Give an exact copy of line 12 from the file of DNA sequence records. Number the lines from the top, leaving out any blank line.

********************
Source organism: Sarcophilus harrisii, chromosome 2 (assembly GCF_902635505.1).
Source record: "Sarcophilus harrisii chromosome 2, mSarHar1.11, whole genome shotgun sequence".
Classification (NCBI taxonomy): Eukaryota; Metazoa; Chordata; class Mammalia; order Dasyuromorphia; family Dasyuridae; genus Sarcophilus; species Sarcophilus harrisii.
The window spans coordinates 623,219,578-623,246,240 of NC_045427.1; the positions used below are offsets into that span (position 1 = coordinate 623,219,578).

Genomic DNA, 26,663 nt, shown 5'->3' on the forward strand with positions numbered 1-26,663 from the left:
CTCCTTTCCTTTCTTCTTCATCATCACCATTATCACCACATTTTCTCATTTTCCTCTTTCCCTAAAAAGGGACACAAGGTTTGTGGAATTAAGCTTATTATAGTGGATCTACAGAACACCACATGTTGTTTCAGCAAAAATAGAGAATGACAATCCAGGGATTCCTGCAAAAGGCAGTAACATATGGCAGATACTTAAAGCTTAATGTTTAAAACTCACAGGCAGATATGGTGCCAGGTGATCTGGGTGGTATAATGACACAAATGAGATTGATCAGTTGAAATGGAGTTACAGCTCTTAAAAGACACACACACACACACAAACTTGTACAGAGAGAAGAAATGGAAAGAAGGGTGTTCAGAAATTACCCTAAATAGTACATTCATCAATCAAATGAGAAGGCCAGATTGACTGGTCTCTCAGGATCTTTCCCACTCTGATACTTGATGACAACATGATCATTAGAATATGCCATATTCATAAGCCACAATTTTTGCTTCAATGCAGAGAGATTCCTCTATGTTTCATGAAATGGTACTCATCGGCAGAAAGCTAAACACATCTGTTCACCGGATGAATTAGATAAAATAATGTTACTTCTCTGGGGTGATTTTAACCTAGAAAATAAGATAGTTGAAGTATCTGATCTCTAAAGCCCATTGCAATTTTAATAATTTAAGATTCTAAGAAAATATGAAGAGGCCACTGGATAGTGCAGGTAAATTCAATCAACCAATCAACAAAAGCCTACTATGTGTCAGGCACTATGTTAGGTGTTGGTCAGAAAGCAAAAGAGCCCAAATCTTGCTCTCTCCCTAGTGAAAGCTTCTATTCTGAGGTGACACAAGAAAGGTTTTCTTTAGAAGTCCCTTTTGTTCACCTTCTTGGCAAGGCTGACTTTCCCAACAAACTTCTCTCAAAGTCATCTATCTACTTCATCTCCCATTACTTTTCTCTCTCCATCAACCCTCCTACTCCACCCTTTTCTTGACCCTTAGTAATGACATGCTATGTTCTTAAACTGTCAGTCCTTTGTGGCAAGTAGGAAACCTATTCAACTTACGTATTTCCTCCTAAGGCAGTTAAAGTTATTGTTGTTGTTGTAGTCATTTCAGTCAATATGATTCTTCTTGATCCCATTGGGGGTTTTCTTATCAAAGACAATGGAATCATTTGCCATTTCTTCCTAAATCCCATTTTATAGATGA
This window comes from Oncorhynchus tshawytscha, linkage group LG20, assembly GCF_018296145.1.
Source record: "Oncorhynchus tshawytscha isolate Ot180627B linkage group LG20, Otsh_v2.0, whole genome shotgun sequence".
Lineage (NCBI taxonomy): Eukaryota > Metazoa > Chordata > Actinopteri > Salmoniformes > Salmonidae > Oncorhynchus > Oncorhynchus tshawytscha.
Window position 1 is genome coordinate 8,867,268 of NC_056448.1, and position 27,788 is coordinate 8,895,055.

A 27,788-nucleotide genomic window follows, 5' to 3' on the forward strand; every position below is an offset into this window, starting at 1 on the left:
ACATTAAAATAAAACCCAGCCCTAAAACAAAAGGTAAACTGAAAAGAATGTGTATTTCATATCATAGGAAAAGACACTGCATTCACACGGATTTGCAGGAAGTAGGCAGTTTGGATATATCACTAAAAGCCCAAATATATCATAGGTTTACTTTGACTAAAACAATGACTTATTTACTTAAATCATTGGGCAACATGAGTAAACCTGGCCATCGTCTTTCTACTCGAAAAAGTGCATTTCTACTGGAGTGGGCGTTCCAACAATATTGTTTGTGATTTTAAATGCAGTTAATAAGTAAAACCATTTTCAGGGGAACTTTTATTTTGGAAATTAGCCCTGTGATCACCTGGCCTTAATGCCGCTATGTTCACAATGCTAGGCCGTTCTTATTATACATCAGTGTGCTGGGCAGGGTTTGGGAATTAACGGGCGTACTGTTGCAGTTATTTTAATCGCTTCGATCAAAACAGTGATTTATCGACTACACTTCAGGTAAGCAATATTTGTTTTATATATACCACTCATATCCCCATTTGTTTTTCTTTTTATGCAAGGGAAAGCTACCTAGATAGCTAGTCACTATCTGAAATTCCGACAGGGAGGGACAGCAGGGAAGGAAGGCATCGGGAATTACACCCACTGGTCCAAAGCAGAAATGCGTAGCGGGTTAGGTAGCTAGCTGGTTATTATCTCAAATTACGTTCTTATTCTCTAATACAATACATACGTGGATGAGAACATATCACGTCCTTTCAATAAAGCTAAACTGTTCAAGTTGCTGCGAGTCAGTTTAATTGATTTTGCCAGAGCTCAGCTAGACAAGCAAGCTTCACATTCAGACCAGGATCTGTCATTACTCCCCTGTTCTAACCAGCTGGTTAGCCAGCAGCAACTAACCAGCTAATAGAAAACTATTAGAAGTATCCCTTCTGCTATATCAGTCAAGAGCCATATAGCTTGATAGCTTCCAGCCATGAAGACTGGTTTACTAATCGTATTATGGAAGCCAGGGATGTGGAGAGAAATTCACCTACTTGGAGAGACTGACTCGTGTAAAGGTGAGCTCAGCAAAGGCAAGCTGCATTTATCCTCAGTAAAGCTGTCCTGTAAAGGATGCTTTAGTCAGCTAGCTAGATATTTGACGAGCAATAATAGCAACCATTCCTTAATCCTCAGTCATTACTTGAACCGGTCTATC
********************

ACATTAAAATAAAACCCAGCCCTAAAACAAAAGGTAAACTGAAAAGAATGTGTATTTCATATCATAGGAAAAGACACTGCATTCACACGGATTTGCAGGAAGTAGGCAGTTTGGATATATCACTAAAAGCCCAAATATATCATAGGTTTACTTTGACTAAAACAATGACTTATTTACTTAAATCATTGGGCAACATGAGTAAACCTGGCCATCGTCTTTCTACTCGAAAAAGTGCATTTCTACTGGAGTGGGCGTTCCAACAATATTGTTTGTGATTTTAAATGCAGTTAATAAGTAAAACCATTTTCAGGGGAACTTTTATTTTGGAAATTAGCCCTGTGATCACCTGGCCTTAATGCCGCTATGTTCACAATGCTAGGCCGTTCTTATTATACATCAGTGTGCTGGGCAGGGTTTGGGAATTAACGGGCGTACTGTTGCAGTTATTTTAATCGCTTCGATCAAAACAGTGATTTATCGACTACACTTCAGGTAAGCAATATTTGTTTTATATATACCACTCATATCCCCATTTGTTTTTCTTTTTATGCAAGGGAAAGCTACCTAGATAGCTAGTCACTATCTGAAATTCCGACAGGGAGGGACAGCAGGGAAGGAAGGCATCGGGAATTACACCCACTGGTCCAAAGCAGAAATGCGTAGCGGGTTAGGTAGCTAGCTGGTTATTATCTCAAATTACGTTCTTATTCTCTAATACAATACATACGTGGATGAGAACATATCACGTCCTTTCAATAAAGCTAAACTGTTCAAGTTGCTGCGAGTCAGTTTAATTGATTTTGCCAGAGCTCAGCTAGACAAGCAAGCTTCACATTCAGACCAGGATCTGTCATTACTCCCCTGTTCTAACCAGCTGGTTAGCCAGCAGCAACTAACCAGCTAATAGAAAACTATTAGAAGTATCCCTTCTGCTATATCAGTCAAGAGCCATATAGCTTGATAGCTTCCAGCCATGAAGACTGGTTTACTAATCGTATTATGGAAGCCAGGGATGTGGAGAGAAATTCACCTACTTGGAGAGACTGACTCGTGTAAAGGTGAGCTCAGCAAAGGCAAGCTGCATTTATCCTCAGTAAAGCTGTCCTGTAAAGGATGCTTTAGTCAGCTAGCTAGATATTTGACGAGCAATAATAGCAACCATTCCTTAATCCTCAGTCATTACTTGAACCGGTCTATC